When a Coffee Break Turns into a Modern Greek Nightmare...
Having stopped off briefly for a coffee break near Dafni Metro station to catch up with some work emails a crowd developed at the entrance for some unknown reason. It was clear the station had closed but no one initially knew why. What happened next is a microcosm of a society in terminal decline.
Suddenly police ambulance and fire crews arrived and the crowd in front had to make way and it was stated someone had fallen on the tracks. No one initially knew the cause or the age of the victim. After more than thirty minutes a mobile stretcher arrived on wheels and it was positioned eerily at the entrance. It epitomised what happened next. They brought a black body bag fully wrapped and wheeled it away.
It was then revealed it was a 75 year old Greek who had jumped in front of a train. The mythology that Greece has ‘turned the corner’ ‘development is back’ ‘unemployment has been reduced from 27% to 19%’ are words that don’t relate to the human dramas unfolding infront of everyones eyes. The massive expansion of part time work the destruction of full time work and wages that could end up as low as Euro 250 a month one can understand how easily figures are manipulated.
Quite a few Athenians the majority of which arrived from the villages in the 1950’s and 1960s built their houses from cash without the necessity of mortgages or loans from the banking system. When the Great Crash of 2010 arrived the IMF imposed property taxes. Many families had an ancestral home in a village and possibly one in four had built small holiday homes that were never properly legalised as they were built in designated ‘forest’ or non-planning areas. The irony of this is that one cannot then sell a property of such nature but the government does tax it!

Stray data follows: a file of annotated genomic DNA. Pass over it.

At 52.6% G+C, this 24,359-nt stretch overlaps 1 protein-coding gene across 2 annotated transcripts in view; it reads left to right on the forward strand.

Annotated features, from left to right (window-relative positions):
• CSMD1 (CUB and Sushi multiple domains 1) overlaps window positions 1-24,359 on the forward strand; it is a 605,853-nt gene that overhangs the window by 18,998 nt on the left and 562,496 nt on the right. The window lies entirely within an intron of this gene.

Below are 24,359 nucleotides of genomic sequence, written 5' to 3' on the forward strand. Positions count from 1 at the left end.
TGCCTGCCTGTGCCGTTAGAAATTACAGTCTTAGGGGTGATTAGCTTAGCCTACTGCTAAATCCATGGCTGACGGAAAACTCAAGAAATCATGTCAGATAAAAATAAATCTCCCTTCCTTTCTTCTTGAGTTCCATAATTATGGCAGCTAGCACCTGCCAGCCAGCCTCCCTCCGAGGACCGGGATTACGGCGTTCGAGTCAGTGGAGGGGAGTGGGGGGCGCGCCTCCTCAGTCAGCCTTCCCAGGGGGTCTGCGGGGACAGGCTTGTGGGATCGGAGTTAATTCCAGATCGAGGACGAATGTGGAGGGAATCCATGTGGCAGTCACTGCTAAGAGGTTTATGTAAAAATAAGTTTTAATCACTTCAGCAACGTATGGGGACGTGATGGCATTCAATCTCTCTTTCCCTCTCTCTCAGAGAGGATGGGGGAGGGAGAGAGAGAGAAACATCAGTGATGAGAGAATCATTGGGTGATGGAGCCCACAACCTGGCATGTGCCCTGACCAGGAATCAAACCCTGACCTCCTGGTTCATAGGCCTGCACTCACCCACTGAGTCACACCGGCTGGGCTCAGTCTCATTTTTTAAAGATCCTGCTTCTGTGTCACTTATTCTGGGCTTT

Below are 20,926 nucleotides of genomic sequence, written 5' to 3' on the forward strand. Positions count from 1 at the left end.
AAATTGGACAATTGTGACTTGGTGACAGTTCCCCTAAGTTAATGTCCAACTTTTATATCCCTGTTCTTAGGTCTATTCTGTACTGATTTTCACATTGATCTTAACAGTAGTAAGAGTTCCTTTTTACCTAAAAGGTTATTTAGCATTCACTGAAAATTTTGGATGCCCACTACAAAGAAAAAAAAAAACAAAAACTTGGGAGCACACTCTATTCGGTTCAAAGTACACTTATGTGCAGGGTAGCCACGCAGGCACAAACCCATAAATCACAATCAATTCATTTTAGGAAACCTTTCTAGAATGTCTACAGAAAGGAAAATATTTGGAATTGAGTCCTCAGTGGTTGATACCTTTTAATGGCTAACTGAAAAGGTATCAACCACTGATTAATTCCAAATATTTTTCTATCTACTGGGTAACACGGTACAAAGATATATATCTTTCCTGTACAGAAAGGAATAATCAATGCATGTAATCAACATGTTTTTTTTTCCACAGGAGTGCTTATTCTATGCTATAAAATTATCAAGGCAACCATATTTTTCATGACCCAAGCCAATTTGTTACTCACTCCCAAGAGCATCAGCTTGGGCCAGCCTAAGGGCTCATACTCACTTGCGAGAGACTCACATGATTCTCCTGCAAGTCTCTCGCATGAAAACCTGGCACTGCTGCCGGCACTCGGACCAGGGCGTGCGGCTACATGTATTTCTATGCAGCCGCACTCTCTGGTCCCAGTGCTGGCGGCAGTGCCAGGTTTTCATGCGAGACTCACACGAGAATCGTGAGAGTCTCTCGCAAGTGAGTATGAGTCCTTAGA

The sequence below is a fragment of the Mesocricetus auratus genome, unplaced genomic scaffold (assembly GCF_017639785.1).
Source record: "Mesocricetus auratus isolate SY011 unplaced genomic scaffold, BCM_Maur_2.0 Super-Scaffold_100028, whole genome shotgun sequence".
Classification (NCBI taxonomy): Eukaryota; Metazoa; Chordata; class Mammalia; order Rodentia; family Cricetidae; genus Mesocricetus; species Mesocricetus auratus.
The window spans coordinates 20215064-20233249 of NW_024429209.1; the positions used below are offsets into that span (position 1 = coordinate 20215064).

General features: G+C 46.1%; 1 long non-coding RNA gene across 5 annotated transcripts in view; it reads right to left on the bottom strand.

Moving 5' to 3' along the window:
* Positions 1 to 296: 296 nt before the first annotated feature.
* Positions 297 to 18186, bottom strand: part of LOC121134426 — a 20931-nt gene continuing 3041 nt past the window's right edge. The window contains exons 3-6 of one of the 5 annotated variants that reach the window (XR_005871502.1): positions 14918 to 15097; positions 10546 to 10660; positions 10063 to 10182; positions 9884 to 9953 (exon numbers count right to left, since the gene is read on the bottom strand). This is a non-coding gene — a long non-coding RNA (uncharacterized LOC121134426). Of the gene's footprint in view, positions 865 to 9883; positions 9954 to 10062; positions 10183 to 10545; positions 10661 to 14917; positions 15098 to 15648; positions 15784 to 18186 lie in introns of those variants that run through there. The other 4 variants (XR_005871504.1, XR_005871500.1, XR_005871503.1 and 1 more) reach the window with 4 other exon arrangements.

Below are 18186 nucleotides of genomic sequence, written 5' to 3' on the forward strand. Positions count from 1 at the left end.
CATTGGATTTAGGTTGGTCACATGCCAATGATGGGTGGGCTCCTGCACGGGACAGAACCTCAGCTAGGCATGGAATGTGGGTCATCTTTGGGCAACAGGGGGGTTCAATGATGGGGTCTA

With the collapse in pension payment by at least 50% which hasn’t been reversed but continued under Syriza a retired pensioner could end up owning 2-3 property taxes and go up on the scale of tax bands as he is considered ‘wealthy’. Thus added all together the reduction in fixed income could be as high as 70% and without the capacity of reducing overheads or transferring it to ones children’s (who have their own problems) many seek the option of suicide.
It is alleged more than 10,000 have committed suicide since the onset of the crisis but many aren’t registered as such as it brings shame on the family and the figure could be much closer to 30,000. The most infamous case being that of the pensioner Christos Soulas who hanged himself in 2012 publically in Sindagma Square. Added with all the robberies of pensioners inside their homes or on the streets this economic war against the third generation has as an aim to destroy Greek families and break the nation apart. Social justice has been erased from the lexicon of the modern mass media and the parties that govern. It’s all forecasts and targets with made up figures. Not long ago a government Minister Loverdos stated that the problem with Greek pensions ‘is that Greek pensioners live too long’. Taken literally one understands how a short coffee break turns into a modern Greek nightmare...